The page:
The Apron Book: Making, Wearing and Sharing a Bit of Cloth and Comfortan updated edition of Geisel’s original award-winning book published by Andrews McMeel—is a heart-warming celebration of the practical, colorful apron.

The softcover book, which retails for $19.99, features 152 four-color pages of new and vintage aprons, sewing patterns and diagrams, recipes, stories, collecting tips, history and much more. Tucked in a flap at the back of the book is a surprise—a full-sized pattern to sew your own bib apron.

Woven throughout the pages are old-fashioned recipes like Coke and Cherry Jell-o Salad, Paintbrush Cookies and Chicken Olivia Casserole.

I love my small collection of aprons, which includes some hand-me-downs and vintage designs. I also have several chef’s aprons at the ready for guests who want to help with the cooking. Somehow when I tie on an apron, I feel a sense of being connected to a simpler time. Do you know what I mean?

EllynAnne GeiselAuthor EllynAnne Geisel created a traveling exhibit called the Apron Chronicles, featuring more than 100 vintage aprons from her extensive collections as well as the stories that bring the pieces to life. She’s the founder of National Tie One On Day, an annual event held every Thanksgiving Eve that promotes baking and sharing with those in need. EllynAnne was recently featured by NPR, and her apron designs have even appeared in Vogue magazine and on the television show Desperate Housewives.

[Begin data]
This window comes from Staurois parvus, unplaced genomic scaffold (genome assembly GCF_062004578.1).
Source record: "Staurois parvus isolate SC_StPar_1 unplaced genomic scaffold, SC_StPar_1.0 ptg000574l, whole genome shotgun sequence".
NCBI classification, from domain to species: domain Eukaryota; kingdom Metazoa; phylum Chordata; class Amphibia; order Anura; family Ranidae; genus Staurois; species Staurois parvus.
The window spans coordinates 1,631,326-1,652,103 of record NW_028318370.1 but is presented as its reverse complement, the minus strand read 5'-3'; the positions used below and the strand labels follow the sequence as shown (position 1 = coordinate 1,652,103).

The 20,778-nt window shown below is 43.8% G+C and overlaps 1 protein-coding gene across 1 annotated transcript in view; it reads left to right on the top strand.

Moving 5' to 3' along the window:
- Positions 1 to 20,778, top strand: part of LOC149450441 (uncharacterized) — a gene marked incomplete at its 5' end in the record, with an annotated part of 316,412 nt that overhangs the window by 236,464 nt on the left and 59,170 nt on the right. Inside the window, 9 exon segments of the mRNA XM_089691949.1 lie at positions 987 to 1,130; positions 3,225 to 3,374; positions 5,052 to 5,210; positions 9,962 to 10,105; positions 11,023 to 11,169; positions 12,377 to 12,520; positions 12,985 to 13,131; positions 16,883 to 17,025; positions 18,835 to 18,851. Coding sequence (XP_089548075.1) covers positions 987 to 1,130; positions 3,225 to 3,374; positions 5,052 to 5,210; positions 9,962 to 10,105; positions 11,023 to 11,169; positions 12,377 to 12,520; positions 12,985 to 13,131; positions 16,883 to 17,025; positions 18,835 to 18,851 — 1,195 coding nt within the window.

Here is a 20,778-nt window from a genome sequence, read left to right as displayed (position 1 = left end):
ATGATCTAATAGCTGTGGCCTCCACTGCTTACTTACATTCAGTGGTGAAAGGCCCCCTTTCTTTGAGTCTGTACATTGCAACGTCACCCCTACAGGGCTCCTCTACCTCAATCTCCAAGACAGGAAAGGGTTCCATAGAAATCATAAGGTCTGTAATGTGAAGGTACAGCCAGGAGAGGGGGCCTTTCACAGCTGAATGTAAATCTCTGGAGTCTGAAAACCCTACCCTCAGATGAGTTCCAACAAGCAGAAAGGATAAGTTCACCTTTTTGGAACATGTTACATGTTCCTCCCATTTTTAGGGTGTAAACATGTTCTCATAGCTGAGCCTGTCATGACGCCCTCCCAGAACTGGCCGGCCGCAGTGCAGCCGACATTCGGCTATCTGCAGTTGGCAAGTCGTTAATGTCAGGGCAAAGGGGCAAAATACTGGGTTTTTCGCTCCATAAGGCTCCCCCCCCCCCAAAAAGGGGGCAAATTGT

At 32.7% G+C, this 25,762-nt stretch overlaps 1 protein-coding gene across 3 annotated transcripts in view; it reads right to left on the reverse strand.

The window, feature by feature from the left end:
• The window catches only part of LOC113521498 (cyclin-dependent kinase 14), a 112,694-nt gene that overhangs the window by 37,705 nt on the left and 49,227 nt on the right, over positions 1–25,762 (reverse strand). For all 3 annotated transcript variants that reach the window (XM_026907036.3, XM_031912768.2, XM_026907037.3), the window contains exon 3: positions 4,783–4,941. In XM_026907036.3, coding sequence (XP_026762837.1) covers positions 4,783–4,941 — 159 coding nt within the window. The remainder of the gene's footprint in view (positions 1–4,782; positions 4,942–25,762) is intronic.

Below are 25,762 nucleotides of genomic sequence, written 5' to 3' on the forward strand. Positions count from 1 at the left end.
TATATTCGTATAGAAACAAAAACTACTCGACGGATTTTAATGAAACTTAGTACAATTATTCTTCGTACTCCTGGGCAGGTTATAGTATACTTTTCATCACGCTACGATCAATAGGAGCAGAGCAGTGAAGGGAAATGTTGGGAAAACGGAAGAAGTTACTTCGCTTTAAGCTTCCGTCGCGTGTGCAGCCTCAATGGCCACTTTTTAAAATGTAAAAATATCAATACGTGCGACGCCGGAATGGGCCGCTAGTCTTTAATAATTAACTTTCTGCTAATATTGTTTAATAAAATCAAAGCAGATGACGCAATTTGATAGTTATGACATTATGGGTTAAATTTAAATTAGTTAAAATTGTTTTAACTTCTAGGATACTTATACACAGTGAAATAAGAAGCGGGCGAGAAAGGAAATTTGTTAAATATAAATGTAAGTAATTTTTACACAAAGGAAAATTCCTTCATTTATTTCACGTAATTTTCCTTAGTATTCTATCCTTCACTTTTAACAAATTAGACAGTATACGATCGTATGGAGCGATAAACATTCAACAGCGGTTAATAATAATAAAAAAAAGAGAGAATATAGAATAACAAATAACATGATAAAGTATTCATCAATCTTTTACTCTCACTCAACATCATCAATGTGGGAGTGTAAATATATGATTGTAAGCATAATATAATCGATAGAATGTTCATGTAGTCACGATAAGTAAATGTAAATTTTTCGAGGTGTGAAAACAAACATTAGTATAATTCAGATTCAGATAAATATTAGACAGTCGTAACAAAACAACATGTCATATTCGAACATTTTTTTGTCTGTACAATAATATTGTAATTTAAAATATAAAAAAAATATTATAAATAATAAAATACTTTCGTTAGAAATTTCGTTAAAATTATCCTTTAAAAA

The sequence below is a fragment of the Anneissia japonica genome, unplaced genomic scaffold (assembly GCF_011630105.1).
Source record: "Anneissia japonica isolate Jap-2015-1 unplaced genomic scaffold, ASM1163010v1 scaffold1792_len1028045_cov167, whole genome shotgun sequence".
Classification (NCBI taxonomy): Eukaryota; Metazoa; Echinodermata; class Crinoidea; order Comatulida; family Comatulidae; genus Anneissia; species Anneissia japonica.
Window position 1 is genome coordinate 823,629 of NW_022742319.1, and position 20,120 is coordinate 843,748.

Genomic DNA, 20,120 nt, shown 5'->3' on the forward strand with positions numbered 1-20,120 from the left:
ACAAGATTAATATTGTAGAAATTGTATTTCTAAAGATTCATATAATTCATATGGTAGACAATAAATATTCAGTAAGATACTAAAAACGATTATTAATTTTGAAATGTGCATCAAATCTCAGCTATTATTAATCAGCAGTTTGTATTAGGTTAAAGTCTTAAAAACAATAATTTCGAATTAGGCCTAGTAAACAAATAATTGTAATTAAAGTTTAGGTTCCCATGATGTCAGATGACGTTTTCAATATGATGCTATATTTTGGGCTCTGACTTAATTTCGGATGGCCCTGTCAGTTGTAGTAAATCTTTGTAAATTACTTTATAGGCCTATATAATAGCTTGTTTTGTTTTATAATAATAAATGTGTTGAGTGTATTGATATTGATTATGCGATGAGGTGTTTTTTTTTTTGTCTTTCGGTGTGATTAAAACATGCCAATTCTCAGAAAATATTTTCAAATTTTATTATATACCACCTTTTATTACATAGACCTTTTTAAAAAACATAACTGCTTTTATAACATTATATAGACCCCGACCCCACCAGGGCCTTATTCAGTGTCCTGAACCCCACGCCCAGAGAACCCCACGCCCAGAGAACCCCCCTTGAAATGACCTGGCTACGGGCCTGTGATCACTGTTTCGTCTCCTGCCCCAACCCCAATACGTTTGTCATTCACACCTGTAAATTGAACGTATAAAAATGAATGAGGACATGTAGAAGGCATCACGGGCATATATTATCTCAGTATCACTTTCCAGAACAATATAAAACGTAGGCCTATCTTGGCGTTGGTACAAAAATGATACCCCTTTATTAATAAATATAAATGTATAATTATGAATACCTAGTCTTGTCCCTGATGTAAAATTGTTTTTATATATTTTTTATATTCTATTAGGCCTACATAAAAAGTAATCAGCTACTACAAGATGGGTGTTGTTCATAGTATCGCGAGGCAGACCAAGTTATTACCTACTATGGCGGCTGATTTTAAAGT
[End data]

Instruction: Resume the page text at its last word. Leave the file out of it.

The Apron Book would be a worthy addition to any food lover’s library. To enter to win your own copy, just answer this question in the Comments section on this page:

What’s your favorite home-cooked holiday treat?

The giveaway is open to anyone with a U.S. shipping address, and will run through Monday, December 11 at midnight MST. I’ll draw a random winner’s name after the giveaway closes.

BIG thanks to EllynAnne Geisel and Andrews McMeel Publishing for providing a copy of this delightful book, and good luck to all of you!

Hugs,

The signature for Eliza Cross

Make Your Own Homemade Cranberry Sauce and Other Favorite Thanksgiving Recipes

homemade cranberry sauce

Dear friends,

Happy Thanksgiving week! Thanksgiving is one of my favorite holidays, and as we count down to the big day I wanted to share a few of our favorite dishes with you.

Berries cookbookThe first is an easy-to-make cranberry sauce. You can use organic ingredients and tweak the recipe with any flavorings or spices you like. I add a little fresh lemon zest, and hint of citrus nicely compliments the sweet tartness of the cranberries. This recipe originally appeared in my Berries: Sweet and Savory Recipes cookbook (Gibbs Smith, 2017), and the lovely photo above is by Stacey Cramp; used with permission.

Whole Berry Cranberry Sauce

  • 1 cup cranberry juice
  • 1/2 cup sugar
  • 1/2 cup honey
  • 2 teaspoons lemon zest
  • 1/8 teaspoon salt
  • 1 12-ounce package fresh or frozen cranberries, rinsed and drained